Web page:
Flexible Working - Decision Making
You have met with your employee to discuss and consider their flexible working application. The next step is for you, the employer, to consider the application and make your decision.
You should consider carefully whether or not the working pattern the employee is looking for can be reasonably accommodated in the business.
The flexible working process should be completed within 3 months of the original request thus you should be mindful of this when investigating the outcome and communicating the response to the employee. This is inclusive of an appeal.
Summary of your options
Accepting/agreeing to the employee’s application
If you are able to accommodate the working pattern requested, you can agree to the employee’s application. The change/new working pattern will be a permanent change to the employee’s terms and conditions of employment.
You will need to confirm:
• the employee’s new working pattern and any other changes to the employee’s terms and conditions as a result of the variation, for example, changes to the employee’s holiday entitlement; and
• when the new working pattern will come into effect.
Your decision should be confirmed in writing. It is best practice to issue a new contract statement to the employee to reflect their new terms and conditions.
Rejecting the employee’s application
It is recognised that you may have an entirely legitimate business reason why you cannot accommodate an employee’s flexible working application. You can only reject a request based on one or more of the following business reasons:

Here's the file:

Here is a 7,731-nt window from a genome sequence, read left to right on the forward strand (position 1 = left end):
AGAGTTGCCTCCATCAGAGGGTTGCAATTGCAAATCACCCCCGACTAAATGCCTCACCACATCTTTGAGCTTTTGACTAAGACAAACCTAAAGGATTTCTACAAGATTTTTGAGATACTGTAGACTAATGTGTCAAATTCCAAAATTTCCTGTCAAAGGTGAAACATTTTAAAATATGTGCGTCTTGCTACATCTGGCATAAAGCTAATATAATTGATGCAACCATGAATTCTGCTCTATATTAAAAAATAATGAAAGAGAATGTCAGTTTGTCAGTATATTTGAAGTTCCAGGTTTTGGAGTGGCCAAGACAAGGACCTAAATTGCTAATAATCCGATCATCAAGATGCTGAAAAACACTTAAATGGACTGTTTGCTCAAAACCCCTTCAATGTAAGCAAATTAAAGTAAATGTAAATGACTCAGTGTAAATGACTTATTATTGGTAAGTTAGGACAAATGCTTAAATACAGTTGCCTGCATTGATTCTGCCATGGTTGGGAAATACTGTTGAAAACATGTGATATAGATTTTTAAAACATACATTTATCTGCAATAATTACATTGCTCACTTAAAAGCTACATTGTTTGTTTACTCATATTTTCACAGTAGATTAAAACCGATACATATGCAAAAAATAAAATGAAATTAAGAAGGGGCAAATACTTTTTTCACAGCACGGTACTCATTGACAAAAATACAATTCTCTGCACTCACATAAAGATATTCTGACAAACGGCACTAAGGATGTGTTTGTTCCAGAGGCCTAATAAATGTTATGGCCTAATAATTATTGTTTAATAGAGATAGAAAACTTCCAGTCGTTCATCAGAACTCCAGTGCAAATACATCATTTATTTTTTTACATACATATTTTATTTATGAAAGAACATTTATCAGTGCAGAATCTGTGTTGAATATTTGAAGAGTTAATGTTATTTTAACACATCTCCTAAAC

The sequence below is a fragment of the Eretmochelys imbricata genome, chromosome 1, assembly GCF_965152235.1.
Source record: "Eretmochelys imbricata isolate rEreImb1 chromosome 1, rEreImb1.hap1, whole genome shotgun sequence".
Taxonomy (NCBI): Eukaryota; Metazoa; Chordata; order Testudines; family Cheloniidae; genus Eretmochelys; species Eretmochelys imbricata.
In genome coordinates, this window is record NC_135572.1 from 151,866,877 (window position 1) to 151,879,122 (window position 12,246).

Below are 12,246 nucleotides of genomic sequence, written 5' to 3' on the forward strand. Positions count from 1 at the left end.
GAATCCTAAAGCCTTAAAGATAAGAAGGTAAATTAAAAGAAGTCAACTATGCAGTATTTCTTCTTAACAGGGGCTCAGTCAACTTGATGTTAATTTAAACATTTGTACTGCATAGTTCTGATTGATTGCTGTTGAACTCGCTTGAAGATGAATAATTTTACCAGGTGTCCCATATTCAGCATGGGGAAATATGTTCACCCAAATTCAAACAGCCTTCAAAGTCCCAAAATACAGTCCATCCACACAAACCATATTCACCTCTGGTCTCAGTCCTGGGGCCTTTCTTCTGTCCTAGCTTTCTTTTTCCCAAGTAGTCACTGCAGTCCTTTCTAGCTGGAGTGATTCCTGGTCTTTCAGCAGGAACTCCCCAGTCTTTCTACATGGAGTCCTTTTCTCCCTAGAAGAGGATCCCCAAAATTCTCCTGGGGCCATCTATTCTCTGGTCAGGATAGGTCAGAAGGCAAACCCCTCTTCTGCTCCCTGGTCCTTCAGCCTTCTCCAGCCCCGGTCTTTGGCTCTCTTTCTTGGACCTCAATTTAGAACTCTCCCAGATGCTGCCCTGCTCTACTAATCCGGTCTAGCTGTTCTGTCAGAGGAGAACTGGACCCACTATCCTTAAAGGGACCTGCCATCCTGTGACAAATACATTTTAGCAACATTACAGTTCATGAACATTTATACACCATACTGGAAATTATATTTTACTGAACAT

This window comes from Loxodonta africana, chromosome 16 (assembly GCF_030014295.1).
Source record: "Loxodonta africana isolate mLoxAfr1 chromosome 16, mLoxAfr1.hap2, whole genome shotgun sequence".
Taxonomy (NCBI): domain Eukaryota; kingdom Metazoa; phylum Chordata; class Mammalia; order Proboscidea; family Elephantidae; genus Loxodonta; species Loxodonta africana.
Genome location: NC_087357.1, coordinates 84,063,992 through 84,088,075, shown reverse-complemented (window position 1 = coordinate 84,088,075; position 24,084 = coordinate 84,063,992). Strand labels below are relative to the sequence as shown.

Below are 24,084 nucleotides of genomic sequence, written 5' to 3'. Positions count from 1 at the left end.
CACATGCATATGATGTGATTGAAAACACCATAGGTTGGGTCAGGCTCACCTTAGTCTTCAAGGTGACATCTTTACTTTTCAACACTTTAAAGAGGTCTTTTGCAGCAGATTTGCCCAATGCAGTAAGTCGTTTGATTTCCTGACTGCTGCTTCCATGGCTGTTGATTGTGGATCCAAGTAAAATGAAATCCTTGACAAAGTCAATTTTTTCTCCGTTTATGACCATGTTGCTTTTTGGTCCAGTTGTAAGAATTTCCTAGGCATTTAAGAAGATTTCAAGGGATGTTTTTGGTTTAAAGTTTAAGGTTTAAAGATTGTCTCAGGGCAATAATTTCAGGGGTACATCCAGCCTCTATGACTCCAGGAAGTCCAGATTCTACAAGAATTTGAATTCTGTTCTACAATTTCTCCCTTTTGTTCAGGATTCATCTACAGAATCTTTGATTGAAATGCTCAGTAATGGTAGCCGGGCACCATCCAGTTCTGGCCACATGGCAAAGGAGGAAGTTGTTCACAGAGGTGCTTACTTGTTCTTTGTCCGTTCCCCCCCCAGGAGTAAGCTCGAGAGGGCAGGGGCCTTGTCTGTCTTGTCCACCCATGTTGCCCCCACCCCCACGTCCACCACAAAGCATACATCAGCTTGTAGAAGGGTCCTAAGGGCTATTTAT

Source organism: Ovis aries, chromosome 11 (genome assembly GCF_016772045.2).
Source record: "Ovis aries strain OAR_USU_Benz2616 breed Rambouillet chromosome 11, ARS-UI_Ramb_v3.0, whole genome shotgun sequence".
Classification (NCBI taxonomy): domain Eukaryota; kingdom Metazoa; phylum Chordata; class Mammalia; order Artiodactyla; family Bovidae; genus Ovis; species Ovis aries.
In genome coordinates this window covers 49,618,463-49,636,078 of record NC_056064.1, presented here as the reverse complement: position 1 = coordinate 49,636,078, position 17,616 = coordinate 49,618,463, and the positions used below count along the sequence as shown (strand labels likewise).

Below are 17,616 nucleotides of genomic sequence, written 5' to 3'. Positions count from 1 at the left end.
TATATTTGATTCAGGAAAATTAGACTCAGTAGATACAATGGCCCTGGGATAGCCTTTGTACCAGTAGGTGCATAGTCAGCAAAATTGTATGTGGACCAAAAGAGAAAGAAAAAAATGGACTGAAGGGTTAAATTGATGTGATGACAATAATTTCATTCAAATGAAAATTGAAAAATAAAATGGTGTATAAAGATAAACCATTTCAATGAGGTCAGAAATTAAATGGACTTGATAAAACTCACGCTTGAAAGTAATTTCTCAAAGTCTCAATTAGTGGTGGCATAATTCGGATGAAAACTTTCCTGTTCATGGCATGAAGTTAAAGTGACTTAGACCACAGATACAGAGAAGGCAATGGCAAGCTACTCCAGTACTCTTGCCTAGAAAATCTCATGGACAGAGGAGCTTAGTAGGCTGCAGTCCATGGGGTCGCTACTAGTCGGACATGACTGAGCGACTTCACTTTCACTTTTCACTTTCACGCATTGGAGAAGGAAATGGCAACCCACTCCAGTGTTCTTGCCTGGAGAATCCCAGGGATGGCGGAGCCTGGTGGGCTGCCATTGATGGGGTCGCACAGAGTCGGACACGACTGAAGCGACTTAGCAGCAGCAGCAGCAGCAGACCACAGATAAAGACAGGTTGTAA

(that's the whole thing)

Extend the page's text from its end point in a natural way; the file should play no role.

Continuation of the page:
• The burden of additional costs.
• Detrimental effect on ability to meet customer demand.
• Inability to re-organise work among existing staff.
• Inability to recruit additional staff.
• Detrimental impact on quality.
• Detrimental impact on performance.
• Insufficiency of work during the periods the employee proposes to work.
• Planned structural changes.
You must have reasons why the above ground(s) apply. Such reason can be challenged in an Employment Tribunal so this should be carefully considered.
Your decision should be confirmed in writing and should inform the employee of the business reason why you are rejecting their application and should give sufficient explanation as to why the chosen ground(s) apply. The right to appeal should be given.
Strictly, the legislation states that the employee’s application should be accepted or rejected. However, the spirit of the legislation requires employers to be as proactive as possible.
With this in mind, if you are rejecting an employee’s application (with a sound business reason), you may wish to consider offering the employee a different or alternative working pattern. If the employee has suggested a different working pattern or an alternative, you may wish to suggest or try this. You may be able to reach an agreement to a different working pattern which is mutually acceptable to you and your employee. Any such alternative agreement should be confirmed in writing and the employee should be given the right to appeal.
A further commercial option open to you is for you to consider accepting the employee’s application “subject to a trial period”. This can only work with the employee’s agreement to a trial. Allowing a trial period will allow both parties to experience the working pattern in practice and this may allow you to assess whether or not this will work in the business. A trial period will need to be carefully managed and should be for an agreed duration.
If the trial period is successful for both parties, then the new working pattern can be confirmed as permanent (see above: “Accepting/agreeing to the employee’s application”). If the trial period is unsuccessful, then you will need to formally reject the original application, with business reasons (see above “Rejecting the employee’s application”) and give the employee the right to appeal.